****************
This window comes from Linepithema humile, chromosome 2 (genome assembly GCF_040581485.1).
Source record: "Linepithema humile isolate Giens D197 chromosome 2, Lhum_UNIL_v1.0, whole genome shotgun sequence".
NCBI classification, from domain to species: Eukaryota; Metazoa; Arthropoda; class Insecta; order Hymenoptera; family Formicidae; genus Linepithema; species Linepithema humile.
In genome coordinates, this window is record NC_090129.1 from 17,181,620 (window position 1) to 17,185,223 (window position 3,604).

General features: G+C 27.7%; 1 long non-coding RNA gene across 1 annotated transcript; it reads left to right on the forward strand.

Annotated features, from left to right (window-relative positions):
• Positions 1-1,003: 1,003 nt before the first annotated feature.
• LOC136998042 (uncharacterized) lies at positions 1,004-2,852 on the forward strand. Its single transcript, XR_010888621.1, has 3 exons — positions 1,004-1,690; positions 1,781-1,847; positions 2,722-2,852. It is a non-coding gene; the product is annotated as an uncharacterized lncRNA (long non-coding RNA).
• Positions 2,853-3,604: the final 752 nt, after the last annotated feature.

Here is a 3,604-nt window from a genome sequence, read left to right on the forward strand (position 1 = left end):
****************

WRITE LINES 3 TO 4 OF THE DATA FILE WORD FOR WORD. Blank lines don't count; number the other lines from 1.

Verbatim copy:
NCBI classification, from domain to species: Eukaryota; Metazoa; Arthropoda; class Insecta; order Hymenoptera; family Formicidae; genus Linepithema; species Linepithema humile.
In genome coordinates, this window is record NC_090129.1 from 17,181,620 (window position 1) to 17,185,223 (window position 3,604).